Lacustrine organic-rich shales are well developed within the Eocene Dongying Depression in the Bohai Bay Basin in eastern China and across Southeast Asia. Understanding the sedimentation of these shales is essential to the study of depositional processes, paleoenvironment, and paleoclimate reconstruction. This study investigates the sedimentary characteristics and formation mechanisms of lacustrine shales in the upper fourth member of the Eocene Shahejie Formation (Es4s) within the Dongying Depression based on thin sections and field emission scanning electron microscope (FESEM) observations of well cores combined with X-ray diffraction and geochemical indicators. Six lithofacies were identified: (1) laminated calcareous mudstone, (2) laminated dolomitic mudstone, (3) laminated clay mudstone, (4) laminated gypsum mudstone, (5) massive mudstone, and (6) siltstone. The organic matter in the Es4s shale is mainly type I and type II kerogens, as well as a small proportion of type III kerogen. On the basis of lithofacies associations, paleosalinity values, redox properties, and terrigenous inputs, the lower Es4s shale can be divided into six intervals from bottom to top, numbered I, II, III, IV, V, and VI. The thickness of each interval ranges from several meters to more than 10 m, reflecting high-frequency oscillations in the environment of the lake basin, markedly different from a relatively stable marine environment.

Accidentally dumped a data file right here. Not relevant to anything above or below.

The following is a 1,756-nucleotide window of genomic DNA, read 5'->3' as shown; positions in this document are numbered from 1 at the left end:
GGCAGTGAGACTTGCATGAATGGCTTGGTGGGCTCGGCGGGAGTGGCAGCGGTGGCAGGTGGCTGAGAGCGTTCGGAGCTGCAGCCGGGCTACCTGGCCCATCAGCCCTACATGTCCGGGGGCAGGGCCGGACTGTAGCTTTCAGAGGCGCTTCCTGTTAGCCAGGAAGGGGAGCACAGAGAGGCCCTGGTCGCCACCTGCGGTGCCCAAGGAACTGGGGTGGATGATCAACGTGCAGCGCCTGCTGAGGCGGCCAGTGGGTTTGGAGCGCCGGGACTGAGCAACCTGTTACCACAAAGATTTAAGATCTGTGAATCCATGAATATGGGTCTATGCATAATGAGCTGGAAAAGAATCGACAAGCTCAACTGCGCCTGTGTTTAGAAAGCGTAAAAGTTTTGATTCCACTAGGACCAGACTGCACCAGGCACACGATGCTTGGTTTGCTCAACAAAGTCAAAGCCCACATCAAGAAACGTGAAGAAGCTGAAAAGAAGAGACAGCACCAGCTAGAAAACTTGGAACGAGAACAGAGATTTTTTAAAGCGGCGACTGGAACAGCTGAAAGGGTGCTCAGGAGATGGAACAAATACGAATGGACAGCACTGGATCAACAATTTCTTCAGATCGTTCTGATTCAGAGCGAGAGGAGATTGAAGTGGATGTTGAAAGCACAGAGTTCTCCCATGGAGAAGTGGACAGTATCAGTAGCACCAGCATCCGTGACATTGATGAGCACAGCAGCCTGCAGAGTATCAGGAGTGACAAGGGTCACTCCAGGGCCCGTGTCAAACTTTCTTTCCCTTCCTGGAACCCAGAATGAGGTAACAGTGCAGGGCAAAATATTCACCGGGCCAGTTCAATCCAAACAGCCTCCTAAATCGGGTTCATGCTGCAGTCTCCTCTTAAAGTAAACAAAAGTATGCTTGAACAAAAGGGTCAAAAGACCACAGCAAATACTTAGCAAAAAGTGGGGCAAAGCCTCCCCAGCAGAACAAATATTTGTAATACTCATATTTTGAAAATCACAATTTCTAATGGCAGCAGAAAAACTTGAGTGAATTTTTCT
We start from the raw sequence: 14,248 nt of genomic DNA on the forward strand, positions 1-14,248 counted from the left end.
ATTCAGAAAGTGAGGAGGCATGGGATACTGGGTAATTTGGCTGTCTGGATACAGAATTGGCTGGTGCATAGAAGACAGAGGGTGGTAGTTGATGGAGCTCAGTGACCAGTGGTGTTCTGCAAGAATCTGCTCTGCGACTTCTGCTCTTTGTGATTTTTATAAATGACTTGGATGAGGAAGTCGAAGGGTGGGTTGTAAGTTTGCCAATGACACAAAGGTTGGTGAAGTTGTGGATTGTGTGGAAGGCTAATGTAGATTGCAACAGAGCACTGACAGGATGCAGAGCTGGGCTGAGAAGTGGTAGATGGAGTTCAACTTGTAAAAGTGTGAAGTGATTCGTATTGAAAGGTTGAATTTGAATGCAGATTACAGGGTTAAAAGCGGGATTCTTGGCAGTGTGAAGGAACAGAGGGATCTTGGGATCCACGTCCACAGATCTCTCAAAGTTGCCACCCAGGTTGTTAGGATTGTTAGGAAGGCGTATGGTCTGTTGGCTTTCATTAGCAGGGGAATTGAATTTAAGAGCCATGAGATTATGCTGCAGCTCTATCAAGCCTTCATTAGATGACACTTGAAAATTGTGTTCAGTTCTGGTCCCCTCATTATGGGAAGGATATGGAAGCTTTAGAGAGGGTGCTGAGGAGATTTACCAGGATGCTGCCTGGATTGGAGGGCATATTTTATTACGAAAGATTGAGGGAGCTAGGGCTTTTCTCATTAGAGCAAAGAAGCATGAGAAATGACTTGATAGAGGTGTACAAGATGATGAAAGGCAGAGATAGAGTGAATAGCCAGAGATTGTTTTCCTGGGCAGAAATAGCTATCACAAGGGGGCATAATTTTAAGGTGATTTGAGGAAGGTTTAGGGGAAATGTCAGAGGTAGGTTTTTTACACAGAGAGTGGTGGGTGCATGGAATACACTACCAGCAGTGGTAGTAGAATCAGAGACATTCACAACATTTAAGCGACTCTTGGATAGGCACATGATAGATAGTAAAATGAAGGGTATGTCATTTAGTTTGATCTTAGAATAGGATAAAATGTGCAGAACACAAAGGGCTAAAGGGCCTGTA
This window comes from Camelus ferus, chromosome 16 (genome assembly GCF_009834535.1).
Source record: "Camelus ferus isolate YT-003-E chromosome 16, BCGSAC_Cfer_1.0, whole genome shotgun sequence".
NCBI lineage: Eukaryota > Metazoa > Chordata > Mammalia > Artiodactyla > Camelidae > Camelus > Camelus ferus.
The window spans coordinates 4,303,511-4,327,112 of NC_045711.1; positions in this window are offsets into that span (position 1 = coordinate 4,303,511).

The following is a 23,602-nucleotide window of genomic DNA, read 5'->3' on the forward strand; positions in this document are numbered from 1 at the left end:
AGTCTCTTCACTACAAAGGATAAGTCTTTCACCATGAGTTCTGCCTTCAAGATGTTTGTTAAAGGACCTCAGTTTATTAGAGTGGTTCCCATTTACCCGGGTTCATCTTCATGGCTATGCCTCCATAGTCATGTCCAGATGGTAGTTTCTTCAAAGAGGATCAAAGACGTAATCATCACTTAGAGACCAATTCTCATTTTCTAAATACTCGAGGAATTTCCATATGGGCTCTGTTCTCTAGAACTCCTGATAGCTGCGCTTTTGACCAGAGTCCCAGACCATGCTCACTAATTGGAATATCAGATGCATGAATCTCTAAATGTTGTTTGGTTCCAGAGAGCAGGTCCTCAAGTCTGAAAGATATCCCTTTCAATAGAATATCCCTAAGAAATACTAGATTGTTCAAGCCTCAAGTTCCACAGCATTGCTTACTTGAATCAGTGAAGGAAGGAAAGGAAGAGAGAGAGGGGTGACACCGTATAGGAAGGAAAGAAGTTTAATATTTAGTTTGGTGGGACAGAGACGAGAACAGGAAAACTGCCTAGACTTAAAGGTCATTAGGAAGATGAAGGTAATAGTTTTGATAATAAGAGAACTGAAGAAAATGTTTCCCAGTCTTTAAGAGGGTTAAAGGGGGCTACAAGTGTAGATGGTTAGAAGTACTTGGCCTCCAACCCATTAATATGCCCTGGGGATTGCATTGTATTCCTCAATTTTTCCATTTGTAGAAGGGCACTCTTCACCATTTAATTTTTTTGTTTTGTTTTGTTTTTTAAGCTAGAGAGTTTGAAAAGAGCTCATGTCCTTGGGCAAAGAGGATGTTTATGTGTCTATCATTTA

The laminated mudstones are characterized by fine grain sizes, scarce large terrigenous debris (quartz and feldspar), and compositions that are rich in pyrite and sapropelic organic matter. These features indicate that these lithofacies were deposited out of suspension in a quiet water body characterized by a relatively low rate of deposition. The characteristic laminae of these lithofacies indicate subtle differences in depositional processes. The laminated gypsum mudstone was likely deposited in an evaporative environment, because its formation would have consumed Ca2+ and SO42−, promoting the deposition of a laminated dolomitic mudstone. In contrast, laminated clay mudstone was deposited in a manner that increased the volume of small terrigenous materials. Deposition of this lithofacies was controlled by the nature of the water body, paleoclimate, and terrigenous inputs. Laminated mudstones are dominant in the lower Es4s shale, suggesting that suspension was the main depositional process leading to formation of the lower Es4s shale. In contrast, the massive mudstones were likely rapidly deposited associated with siltstone as the result of fine-grained turbidites. The lower Es4s shale was formed in a depositional environment composed of a saline, medium-depth lake under anoxic conditions, with limited terrigenous inputs. The depositional process included suspension and turbidity currents. The high salinity is suggested to be related to a marine transgression, which may have been facilitated by a rise in sea level caused by global warming in the early Eocene, together with the large-scale tectonic activity of East Asia. Seawater input affected the lithofacies, influenced lake water body conditions, triggered turbidity currents, and prompted the accumulation of organic matter. The deposition of the Es4s shale in the Dongying Depression may help us to understand the deposition of lacustrine shale, paleoclimate reconstructions for the Eocene, and the tectonic activity of East Asia.

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